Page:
For Hegel, the world is thoroughly intelligible, and as such it must realize a rational system of categories. Hegel’s logic lays out what he takes to be this system. His philosophies of nature and spirit aim at explaining how the system is realized in natural and cultural phenomena. His term for the realized system is ‘Idea’ (Idee). The term is appropriate, because Hegel takes something from Plato. The Idea is the inner reason that makes the external reality, the reality of spatiotemporal objects, events, and actions, what it is. Hegel differs from Plato in not understanding the Idea as an intelligible world of forms separate from the sensible world and more real than the latter. He believes that forms are in things, as their immanent soul and essence. In this respect he draws a page from Aristotle. But in another respect he differs from both of these ancient philosophers and is distinctly modern: the realization of the Idea is for Hegel the self-realization of free reason—thought freely structuring itself, giving itself content, and actualizing itself. This process is one in which human beings can be participants; in fact it is only understandable in terms of responsible thinking in inquiry and action. For Hegel, a philosophically adequate account of this process both (1) carries out and completes Kant’s attempted self-vindication of human reason and (2) articulates the actualization of human freedom.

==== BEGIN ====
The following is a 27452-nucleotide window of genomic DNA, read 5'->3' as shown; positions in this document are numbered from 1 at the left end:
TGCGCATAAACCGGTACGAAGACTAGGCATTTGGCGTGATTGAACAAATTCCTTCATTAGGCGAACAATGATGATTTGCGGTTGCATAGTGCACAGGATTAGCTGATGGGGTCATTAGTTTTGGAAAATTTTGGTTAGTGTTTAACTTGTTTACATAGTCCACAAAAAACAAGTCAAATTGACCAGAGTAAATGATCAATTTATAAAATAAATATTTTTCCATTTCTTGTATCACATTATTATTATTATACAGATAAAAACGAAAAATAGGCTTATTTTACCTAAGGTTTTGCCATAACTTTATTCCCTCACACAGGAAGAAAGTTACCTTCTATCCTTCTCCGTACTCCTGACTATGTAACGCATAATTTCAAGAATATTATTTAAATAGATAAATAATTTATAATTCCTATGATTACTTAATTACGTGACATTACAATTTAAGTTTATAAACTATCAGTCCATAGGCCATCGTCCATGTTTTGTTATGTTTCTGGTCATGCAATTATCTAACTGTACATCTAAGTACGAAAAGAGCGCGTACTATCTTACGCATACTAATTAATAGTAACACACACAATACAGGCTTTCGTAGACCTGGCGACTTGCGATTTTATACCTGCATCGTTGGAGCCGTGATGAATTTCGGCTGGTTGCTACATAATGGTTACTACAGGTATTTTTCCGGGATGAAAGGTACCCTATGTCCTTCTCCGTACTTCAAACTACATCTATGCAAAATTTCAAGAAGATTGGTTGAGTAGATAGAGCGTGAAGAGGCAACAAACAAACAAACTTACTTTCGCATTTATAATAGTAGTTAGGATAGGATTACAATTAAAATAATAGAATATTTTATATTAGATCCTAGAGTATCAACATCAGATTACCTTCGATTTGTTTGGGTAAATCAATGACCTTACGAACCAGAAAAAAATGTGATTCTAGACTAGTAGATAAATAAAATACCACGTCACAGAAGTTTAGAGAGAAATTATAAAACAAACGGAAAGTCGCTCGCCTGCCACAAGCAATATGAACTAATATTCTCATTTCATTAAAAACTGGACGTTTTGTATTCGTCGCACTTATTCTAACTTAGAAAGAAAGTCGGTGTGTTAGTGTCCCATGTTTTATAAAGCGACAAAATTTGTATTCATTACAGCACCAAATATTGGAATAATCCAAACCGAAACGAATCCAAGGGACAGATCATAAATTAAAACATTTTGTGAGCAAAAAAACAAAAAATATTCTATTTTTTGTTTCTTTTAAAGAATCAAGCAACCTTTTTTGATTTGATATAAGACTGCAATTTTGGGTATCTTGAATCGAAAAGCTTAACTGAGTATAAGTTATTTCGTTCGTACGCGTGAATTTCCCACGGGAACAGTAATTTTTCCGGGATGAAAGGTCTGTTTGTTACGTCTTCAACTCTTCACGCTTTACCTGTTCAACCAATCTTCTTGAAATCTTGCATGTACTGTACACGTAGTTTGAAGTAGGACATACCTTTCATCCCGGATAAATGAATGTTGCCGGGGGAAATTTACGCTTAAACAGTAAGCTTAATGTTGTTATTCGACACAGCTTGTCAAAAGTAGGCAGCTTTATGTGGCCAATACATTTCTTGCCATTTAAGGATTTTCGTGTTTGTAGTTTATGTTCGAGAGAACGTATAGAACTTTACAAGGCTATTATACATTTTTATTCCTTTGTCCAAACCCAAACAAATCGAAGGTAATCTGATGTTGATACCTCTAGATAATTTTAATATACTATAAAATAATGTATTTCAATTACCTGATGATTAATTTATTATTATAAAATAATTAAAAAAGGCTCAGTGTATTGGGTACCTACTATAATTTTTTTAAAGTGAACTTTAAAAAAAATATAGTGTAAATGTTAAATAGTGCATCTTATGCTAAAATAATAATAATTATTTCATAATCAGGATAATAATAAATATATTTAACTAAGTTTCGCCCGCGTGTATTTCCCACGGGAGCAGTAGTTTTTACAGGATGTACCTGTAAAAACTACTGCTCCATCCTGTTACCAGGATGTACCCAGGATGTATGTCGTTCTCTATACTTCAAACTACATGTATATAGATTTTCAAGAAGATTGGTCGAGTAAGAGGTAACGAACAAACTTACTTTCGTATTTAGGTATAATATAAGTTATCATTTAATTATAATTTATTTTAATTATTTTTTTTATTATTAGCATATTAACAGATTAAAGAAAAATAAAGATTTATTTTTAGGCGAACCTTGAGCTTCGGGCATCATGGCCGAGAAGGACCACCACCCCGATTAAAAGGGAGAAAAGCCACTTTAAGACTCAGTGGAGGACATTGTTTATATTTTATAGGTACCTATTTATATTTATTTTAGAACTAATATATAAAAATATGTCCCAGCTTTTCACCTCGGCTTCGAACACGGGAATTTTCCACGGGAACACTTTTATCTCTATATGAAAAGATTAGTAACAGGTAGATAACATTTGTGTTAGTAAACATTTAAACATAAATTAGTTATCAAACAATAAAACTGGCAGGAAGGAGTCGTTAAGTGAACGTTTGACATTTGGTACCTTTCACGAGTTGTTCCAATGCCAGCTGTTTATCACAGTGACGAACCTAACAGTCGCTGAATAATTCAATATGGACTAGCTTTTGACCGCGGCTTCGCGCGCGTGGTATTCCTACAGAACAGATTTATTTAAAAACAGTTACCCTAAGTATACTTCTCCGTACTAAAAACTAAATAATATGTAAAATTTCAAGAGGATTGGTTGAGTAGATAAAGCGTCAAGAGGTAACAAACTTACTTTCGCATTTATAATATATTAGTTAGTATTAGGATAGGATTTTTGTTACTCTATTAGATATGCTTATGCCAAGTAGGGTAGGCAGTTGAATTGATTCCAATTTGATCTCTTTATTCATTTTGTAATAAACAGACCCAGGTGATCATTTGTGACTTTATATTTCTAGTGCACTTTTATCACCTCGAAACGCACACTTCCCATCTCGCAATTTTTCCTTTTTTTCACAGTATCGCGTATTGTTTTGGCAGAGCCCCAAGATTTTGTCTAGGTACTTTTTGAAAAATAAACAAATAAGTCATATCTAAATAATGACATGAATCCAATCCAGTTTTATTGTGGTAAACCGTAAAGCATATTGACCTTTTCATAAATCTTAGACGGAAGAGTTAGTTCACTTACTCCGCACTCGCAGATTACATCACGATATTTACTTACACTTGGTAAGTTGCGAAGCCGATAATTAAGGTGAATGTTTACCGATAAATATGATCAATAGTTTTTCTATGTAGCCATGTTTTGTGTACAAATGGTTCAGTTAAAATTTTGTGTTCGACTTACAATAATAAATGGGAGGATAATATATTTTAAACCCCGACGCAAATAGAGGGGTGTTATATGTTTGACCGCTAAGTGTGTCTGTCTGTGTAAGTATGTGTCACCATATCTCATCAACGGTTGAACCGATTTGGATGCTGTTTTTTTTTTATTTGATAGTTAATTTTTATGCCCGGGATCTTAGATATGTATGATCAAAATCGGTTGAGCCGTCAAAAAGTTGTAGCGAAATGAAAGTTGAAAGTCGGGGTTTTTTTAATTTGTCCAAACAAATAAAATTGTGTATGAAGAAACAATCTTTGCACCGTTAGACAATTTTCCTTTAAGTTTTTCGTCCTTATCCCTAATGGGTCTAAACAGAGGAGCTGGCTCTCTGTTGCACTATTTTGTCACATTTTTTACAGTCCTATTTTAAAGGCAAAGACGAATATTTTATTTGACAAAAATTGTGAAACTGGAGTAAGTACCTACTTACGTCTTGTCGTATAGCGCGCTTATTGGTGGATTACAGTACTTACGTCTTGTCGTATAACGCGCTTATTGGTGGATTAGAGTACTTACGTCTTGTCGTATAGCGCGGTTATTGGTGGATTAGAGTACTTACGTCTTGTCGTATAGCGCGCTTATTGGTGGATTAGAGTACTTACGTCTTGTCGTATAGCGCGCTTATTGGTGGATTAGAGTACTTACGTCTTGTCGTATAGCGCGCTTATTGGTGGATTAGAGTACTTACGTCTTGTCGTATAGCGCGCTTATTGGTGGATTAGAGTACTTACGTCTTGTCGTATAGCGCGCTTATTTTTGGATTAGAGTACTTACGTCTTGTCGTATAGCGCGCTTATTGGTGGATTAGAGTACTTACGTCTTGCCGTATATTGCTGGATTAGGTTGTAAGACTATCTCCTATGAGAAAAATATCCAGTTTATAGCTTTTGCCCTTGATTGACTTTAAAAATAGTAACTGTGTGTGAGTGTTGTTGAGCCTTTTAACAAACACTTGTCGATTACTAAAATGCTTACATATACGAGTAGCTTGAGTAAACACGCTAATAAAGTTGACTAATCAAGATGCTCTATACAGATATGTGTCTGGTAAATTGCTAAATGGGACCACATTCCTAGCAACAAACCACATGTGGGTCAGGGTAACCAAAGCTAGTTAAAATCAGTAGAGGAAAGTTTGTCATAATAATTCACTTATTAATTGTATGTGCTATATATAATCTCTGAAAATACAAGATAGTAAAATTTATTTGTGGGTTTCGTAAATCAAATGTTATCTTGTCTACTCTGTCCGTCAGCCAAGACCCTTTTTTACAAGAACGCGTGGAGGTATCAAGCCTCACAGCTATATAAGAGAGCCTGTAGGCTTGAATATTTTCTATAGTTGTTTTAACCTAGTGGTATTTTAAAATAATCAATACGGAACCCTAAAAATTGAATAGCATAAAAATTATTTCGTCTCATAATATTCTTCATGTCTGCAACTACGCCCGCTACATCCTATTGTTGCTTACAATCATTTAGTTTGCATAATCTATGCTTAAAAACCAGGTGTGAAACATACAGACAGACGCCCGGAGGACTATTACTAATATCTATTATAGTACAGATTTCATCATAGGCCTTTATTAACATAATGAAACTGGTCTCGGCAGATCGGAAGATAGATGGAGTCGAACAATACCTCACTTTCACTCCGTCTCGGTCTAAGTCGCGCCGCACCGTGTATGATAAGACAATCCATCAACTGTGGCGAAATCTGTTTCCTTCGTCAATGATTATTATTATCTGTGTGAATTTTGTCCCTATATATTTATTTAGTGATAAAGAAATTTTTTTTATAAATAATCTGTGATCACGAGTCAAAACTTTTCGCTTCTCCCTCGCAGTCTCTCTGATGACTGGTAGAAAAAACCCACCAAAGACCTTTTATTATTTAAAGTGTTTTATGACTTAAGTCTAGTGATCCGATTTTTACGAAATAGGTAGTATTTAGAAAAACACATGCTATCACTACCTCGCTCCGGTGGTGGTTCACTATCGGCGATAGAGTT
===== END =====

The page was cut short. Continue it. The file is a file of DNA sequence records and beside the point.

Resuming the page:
KeywordsCivil Society Social World Moral Consciousness Personal Freedom Full Realization
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